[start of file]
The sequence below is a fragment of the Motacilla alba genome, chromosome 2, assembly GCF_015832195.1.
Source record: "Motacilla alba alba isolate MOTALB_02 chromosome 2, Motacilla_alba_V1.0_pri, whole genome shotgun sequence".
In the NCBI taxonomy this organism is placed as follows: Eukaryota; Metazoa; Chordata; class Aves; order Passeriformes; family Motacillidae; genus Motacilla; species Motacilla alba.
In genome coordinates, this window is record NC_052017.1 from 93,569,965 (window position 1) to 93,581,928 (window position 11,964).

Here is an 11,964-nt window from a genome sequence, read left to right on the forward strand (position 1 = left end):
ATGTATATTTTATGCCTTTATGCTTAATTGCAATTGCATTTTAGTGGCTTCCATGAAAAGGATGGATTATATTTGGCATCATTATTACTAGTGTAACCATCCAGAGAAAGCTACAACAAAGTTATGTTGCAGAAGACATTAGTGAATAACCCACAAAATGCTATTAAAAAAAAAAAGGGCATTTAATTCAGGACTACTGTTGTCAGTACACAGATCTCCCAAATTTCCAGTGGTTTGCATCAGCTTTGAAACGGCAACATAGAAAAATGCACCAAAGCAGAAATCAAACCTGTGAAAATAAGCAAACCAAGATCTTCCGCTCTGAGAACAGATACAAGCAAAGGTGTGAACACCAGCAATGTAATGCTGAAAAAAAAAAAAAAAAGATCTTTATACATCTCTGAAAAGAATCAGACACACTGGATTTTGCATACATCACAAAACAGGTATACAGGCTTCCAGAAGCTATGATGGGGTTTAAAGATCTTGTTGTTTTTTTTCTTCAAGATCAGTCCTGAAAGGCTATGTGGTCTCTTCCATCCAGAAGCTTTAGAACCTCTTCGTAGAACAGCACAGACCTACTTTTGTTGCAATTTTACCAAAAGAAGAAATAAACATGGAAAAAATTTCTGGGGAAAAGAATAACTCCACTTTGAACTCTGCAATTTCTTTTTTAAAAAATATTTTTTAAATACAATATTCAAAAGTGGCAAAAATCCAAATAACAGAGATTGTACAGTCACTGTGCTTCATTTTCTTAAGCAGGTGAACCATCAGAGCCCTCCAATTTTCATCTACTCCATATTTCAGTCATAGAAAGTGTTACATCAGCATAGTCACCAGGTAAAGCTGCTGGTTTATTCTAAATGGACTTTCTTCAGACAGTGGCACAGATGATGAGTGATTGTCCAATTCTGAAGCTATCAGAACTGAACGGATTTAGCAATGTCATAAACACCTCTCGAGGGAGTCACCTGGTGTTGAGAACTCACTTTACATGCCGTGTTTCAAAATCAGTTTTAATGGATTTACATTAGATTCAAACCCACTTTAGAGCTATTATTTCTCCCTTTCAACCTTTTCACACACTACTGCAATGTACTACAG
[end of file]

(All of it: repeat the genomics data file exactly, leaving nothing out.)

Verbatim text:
The sequence below is a fragment of the Motacilla alba genome, chromosome 2, assembly GCF_015832195.1.
Source record: "Motacilla alba alba isolate MOTALB_02 chromosome 2, Motacilla_alba_V1.0_pri, whole genome shotgun sequence".
In the NCBI taxonomy this organism is placed as follows: Eukaryota; Metazoa; Chordata; class Aves; order Passeriformes; family Motacillidae; genus Motacilla; species Motacilla alba.
In genome coordinates, this window is record NC_052017.1 from 93,569,965 (window position 1) to 93,581,928 (window position 11,964).

Here is an 11,964-nt window from a genome sequence, read left to right on the forward strand (position 1 = left end):
ATGTATATTTTATGCCTTTATGCTTAATTGCAATTGCATTTTAGTGGCTTCCATGAAAAGGATGGATTATATTTGGCATCATTATTACTAGTGTAACCATCCAGAGAAAGCTACAACAAAGTTATGTTGCAGAAGACATTAGTGAATAACCCACAAAATGCTATTAAAAAAAAAAAGGGCATTTAATTCAGGACTACTGTTGTCAGTACACAGATCTCCCAAATTTCCAGTGGTTTGCATCAGCTTTGAAACGGCAACATAGAAAAATGCACCAAAGCAGAAATCAAACCTGTGAAAATAAGCAAACCAAGATCTTCCGCTCTGAGAACAGATACAAGCAAAGGTGTGAACACCAGCAATGTAATGCTGAAAAAAAAAAAAAAAAGATCTTTATACATCTCTGAAAAGAATCAGACACACTGGATTTTGCATACATCACAAAACAGGTATACAGGCTTCCAGAAGCTATGATGGGGTTTAAAGATCTTGTTGTTTTTTTTCTTCAAGATCAGTCCTGAAAGGCTATGTGGTCTCTTCCATCCAGAAGCTTTAGAACCTCTTCGTAGAACAGCACAGACCTACTTTTGTTGCAATTTTACCAAAAGAAGAAATAAACATGGAAAAAATTTCTGGGGAAAAGAATAACTCCACTTTGAACTCTGCAATTTCTTTTTTAAAAAATATTTTTTAAATACAATATTCAAAAGTGGCAAAAATCCAAATAACAGAGATTGTACAGTCACTGTGCTTCATTTTCTTAAGCAGGTGAACCATCAGAGCCCTCCAATTTTCATCTACTCCATATTTCAGTCATAGAAAGTGTTACATCAGCATAGTCACCAGGTAAAGCTGCTGGTTTATTCTAAATGGACTTTCTTCAGACAGTGGCACAGATGATGAGTGATTGTCCAATTCTGAAGCTATCAGAACTGAACGGATTTAGCAATGTCATAAACACCTCTCGAGGGAGTCACCTGGTGTTGAGAACTCACTTTACATGCCGTGTTTCAAAATCAGTTTTAATGGATTTACATTAGATTCAAACCCACTTTAGAGCTATTATTTCTCCCTTTCAACCTTTTCACACACTACTGCAATGTACTACAG